Next Page: A better way for downward compatibility.
Better Downward Compatibility
This expectation of increased downward compatibility may be increasing for all segments of the market, warned Rodolfo Martinez, the chair of the CIS and Game Simulation Programming programs at DeVry University, in Arlington, Va.
He suggested that OS vendors should never drop support for functionality, regardless of a feature or services popularity (or a lack of the same), until an equivalent or better version of that functionality is installed in the customer base.
“Those vendors that drop OS functionality of older versions—Apple included—will see their products reputation severely damaged in light of what Unix has accomplished on this matter. There are Unix scripts designed in the 1980s still providing value-added transformations to their customers,” Martinez said.
He noted that computers increasingly do more than support various functions in an enterprise. Rather, computers now have become the main value-add for many companies and industries, transforming raw data into finished products.
“Consequently, customers that depend on computers to generate their products would perceive very negatively a new version of the OS when it discontinues a capability critical for these value-added functions,” Martinez said.
Still, I asked Martinez if there wasnt a big difference between the expectations for compatibility between mainframe customers and those using a general-purpose computing platform such as Vista?
Martinez responded that previously such downward compatibility wasnt “part of the deal,” or at least vendors and developers didnt perceive this goal as such at the time. But times have changed, both for users and developers, he suggested.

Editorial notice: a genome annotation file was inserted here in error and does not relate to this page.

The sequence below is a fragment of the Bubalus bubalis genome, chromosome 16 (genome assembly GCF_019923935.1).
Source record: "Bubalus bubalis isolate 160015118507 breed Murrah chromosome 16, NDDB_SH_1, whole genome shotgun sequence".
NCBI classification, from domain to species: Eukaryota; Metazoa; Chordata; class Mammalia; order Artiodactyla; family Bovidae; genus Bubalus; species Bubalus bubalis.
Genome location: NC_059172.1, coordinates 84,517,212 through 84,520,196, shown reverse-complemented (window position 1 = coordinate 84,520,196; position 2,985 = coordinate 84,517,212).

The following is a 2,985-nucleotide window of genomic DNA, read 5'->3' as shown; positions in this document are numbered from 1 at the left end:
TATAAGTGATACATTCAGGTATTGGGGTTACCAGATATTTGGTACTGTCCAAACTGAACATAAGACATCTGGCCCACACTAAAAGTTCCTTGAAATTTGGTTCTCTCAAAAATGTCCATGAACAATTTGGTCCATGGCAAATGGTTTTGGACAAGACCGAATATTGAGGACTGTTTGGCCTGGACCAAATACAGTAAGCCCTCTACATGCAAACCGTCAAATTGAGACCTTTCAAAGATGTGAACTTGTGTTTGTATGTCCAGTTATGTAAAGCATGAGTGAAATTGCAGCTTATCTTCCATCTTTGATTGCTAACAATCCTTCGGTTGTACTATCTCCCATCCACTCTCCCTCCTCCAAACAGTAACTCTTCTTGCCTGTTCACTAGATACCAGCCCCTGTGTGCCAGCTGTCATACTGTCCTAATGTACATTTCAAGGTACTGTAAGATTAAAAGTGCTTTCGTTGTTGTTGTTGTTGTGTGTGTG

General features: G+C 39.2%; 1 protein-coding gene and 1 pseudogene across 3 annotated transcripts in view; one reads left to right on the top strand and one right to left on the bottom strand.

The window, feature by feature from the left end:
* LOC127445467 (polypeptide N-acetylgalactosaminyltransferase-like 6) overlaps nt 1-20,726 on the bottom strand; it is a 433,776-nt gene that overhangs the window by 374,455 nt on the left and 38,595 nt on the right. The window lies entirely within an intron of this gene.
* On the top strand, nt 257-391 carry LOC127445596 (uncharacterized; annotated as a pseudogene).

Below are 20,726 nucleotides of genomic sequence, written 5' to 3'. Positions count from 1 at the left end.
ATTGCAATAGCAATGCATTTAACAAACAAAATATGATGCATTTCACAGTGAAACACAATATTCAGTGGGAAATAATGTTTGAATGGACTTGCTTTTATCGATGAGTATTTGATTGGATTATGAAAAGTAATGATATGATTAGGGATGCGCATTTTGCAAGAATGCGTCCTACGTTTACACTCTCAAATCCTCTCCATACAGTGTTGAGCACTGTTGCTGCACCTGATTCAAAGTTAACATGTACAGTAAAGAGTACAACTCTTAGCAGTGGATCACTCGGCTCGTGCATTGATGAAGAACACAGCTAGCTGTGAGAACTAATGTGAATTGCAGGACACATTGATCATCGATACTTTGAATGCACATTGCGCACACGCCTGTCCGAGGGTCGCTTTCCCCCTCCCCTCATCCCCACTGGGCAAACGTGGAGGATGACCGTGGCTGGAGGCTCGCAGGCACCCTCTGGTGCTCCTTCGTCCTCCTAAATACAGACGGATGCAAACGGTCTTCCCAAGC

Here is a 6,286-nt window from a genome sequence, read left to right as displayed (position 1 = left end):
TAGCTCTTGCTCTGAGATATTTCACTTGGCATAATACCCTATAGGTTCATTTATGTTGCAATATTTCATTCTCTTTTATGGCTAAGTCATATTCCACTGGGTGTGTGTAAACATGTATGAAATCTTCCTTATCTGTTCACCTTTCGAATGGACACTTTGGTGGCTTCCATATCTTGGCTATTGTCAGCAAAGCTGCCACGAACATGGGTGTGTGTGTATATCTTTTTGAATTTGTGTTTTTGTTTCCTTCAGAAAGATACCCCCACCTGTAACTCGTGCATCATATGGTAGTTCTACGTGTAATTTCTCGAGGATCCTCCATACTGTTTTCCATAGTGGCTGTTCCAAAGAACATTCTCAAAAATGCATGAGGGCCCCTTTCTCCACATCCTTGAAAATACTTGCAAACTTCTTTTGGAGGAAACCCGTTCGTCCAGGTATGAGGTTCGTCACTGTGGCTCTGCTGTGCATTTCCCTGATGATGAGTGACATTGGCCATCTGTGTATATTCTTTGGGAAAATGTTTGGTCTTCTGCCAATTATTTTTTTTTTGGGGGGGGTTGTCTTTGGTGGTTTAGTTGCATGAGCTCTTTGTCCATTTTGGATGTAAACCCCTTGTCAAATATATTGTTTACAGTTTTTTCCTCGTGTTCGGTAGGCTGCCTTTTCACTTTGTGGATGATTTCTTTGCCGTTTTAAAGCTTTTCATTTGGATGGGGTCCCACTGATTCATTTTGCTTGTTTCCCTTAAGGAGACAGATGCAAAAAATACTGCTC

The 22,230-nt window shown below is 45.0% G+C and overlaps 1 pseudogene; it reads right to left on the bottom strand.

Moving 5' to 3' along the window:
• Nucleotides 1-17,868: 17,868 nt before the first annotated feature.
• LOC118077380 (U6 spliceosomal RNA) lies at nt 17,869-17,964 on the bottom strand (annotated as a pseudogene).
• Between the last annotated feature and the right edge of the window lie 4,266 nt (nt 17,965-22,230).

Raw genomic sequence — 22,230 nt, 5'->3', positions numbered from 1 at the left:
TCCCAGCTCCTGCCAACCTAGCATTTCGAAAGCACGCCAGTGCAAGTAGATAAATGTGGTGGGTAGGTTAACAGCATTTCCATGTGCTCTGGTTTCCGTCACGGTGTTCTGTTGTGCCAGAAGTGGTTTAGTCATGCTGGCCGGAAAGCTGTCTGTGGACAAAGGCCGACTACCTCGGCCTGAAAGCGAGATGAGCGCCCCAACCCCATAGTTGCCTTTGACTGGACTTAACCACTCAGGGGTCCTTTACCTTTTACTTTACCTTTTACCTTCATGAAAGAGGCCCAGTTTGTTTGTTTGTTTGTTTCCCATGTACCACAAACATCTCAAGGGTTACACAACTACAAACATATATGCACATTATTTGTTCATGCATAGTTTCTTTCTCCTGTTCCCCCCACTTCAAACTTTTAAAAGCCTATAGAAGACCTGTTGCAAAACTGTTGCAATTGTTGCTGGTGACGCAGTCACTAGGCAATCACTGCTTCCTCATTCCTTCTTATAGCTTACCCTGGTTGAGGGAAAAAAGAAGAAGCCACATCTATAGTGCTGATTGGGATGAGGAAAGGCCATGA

“However, from the last few years on, customers refusal to upgrade may be a symptom that in their minds they are making it part of the deal. It will be wise for vendors to pay attention,” he concluded.
So, the din of resistance to Vista upgrading isnt the result of some amorphous fear of change on the part of Windows users. Rather, its from the calculation of potential harm to ones data, workflow, productivity and business. Even if that “business” is small. Or even if the user is a consumer.
Add to this resistance, the actual cost of the Vista upgrade, the cost of any needed hardware updates and the time that will be spent (lost) performing the update.
Finally, as Martinez points out, an increasing portion of the user base now considers at least some part of the update experience as an unnecessary ordeal, if not all of it.
Software updates, which were considered a mark of progress for a platform, have now become a burden and a “bad thing.”
The other day, I upgraded to Quicken 2007 for the Mac. It uses a new file format incompatible with my older version. While I went ahead and clicked the Accept button for the new licensing agreement, I admit that my stomach gave a warning twitch. Deep down in my unconscious, I was unhappy about this update, even though I knew its all for the best. Or so I hope.
Can we continue to have progress in the PC industry and yet provide a better range of downward compatibility? Some with experience in the mainframe market say yes. Were all working through the current answer: No.
What do you think? Are software updates becoming too much of a burden? Or should downward compatibility move higher on the list of customer concerns for vendors? Let us know here.
David Morgenstern brings to eWEEK a long and varied career in the computer industry. Known for his coverage of microprocessor-based and high-performance storage, this award-winning editor has directed publications in the professional content creation and digital asset management areas. As a marketing manager, hes worked for monitor and digital video startups. Some may remember him “in the days” as the editor of Ziff Davis MacWEEK. He can be reached at email@example.com.